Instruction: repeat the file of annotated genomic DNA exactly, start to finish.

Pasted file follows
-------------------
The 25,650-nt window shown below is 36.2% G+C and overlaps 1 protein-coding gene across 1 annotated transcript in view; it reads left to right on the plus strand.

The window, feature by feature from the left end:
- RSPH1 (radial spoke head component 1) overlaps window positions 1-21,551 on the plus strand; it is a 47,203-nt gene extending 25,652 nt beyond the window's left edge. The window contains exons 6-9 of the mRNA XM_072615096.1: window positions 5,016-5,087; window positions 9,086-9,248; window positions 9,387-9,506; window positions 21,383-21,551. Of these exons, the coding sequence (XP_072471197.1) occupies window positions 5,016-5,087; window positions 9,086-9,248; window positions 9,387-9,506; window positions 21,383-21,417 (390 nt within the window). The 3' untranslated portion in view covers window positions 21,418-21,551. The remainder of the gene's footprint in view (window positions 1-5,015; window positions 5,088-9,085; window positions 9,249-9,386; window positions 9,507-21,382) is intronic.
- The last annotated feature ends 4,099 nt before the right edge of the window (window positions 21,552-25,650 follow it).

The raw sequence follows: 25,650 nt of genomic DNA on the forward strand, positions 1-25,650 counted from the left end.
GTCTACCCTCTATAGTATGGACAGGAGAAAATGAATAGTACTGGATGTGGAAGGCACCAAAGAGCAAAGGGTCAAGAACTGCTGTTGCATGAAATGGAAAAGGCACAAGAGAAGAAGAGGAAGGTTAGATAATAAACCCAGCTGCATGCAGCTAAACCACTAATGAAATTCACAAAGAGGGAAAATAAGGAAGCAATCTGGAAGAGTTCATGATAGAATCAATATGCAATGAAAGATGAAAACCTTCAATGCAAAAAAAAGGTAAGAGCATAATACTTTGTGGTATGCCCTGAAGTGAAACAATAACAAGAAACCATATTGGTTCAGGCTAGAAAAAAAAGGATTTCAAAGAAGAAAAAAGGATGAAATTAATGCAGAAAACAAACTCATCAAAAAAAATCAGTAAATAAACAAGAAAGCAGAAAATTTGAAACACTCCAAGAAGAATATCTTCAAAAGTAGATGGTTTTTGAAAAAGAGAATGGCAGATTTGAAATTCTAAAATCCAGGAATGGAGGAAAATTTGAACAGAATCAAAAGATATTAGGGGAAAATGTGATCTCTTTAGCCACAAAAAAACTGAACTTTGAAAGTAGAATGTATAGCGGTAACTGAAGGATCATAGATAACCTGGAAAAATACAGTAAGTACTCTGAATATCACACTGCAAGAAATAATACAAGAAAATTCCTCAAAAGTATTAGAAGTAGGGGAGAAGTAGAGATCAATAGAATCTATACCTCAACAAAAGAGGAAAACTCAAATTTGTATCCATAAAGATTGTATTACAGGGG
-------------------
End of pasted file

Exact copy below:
The 25,650-nt window shown below is 36.2% G+C and overlaps 1 protein-coding gene across 1 annotated transcript in view; it reads left to right on the plus strand.

The window, feature by feature from the left end:
- RSPH1 (radial spoke head component 1) overlaps window positions 1-21,551 on the plus strand; it is a 47,203-nt gene extending 25,652 nt beyond the window's left edge. The window contains exons 6-9 of the mRNA XM_072615096.1: window positions 5,016-5,087; window positions 9,086-9,248; window positions 9,387-9,506; window positions 21,383-21,551. Of these exons, the coding sequence (XP_072471197.1) occupies window positions 5,016-5,087; window positions 9,086-9,248; window positions 9,387-9,506; window positions 21,383-21,417 (390 nt within the window). The 3' untranslated portion in view covers window positions 21,418-21,551. The remainder of the gene's footprint in view (window positions 1-5,015; window positions 5,088-9,085; window positions 9,249-9,386; window positions 9,507-21,382) is intronic.
- The last annotated feature ends 4,099 nt before the right edge of the window (window positions 21,552-25,650 follow it).

The raw sequence follows: 25,650 nt of genomic DNA on the forward strand, positions 1-25,650 counted from the left end.
GTCTACCCTCTATAGTATGGACAGGAGAAAATGAATAGTACTGGATGTGGAAGGCACCAAAGAGCAAAGGGTCAAGAACTGCTGTTGCATGAAATGGAAAAGGCACAAGAGAAGAAGAGGAAGGTTAGATAATAAACCCAGCTGCATGCAGCTAAACCACTAATGAAATTCACAAAGAGGGAAAATAAGGAAGCAATCTGGAAGAGTTCATGATAGAATCAATATGCAATGAAAGATGAAAACCTTCAATGCAAAAAAAAGGTAAGAGCATAATACTTTGTGGTATGCCCTGAAGTGAAACAATAACAAGAAACCATATTGGTTCAGGCTAGAAAAAAAAGGATTTCAAAGAAGAAAAAAGGATGAAATTAATGCAGAAAACAAACTCATCAAAAAAAATCAGTAAATAAACAAGAAAGCAGAAAATTTGAAACACTCCAAGAAGAATATCTTCAAAAGTAGATGGTTTTTGAAAAAGAGAATGGCAGATTTGAAATTCTAAAATCCAGGAATGGAGGAAAATTTGAACAGAATCAAAAGATATTAGGGGAAAATGTGATCTCTTTAGCCACAAAAAAACTGAACTTTGAAAGTAGAATGTATAGCGGTAACTGAAGGATCATAGATAACCTGGAAAAATACAGTAAGTACTCTGAATATCACACTGCAAGAAATAATACAAGAAAATTCCTCAAAAGTATTAGAAGTAGGGGAGAAGTAGAGATCAATAGAATCTATACCTCAACAAAAGAGGAAAACTCAAATTTGTATCCATAAAGATTGTATTACAGGGG